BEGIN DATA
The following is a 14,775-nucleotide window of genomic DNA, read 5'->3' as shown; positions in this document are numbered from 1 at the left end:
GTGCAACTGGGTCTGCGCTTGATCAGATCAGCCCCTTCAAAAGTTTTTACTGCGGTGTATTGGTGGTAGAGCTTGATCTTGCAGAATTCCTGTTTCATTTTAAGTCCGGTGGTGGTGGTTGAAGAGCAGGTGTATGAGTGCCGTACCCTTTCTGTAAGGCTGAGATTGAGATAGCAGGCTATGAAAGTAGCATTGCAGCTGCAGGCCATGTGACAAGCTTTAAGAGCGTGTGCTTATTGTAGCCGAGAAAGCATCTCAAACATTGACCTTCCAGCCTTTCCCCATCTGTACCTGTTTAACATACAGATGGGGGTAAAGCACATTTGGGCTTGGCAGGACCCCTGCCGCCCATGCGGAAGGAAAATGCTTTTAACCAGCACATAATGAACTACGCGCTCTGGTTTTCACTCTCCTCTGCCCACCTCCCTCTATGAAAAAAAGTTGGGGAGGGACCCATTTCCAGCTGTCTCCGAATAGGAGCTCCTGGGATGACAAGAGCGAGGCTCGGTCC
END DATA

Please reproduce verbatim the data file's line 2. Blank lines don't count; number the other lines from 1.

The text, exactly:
GTGCAACTGGGTCTGCGCTTGATCAGATCAGCCCCTTCAAAAGTTTTTACTGCGGTGTATTGGTGGTAGAGCTTGATCTTGCAGAATTCCTGTTTCATTTTAAGTCCGGTGGTGGTGGTTGAAGAGCAGGTGTATGAGTGCCGTACCCTTTCTGTAAGGCTGAGATTGAGATAGCAGGCTATGAAAGTAGCATTGCAGCTGCAGGCCATGTGACAAGCTTTAAGAGCGTGTGCTTATTGTAGCCGAGAAAGCATCTCAAACATTGACCTTCCAGCCTTTCCCCATCTGTACCTGTTTAACATACAGATGGGGGTAAAGCACATTTGGGCTTGGCAGGACCCCTGCCGCCCATGCGGAAGGAAAATGCTTTTAACCAGCACATAATGAACTACGCGCTCTGGTTTTCACTCTCCTCTGCCCACCTCCCTCTATGAAAAAAAGTTGGGGAGGGACCCATTTCCAGCTGTCTCCGAATAGGAGCTCCTGGGATGACAAGAGCGAGGCTCGGTCC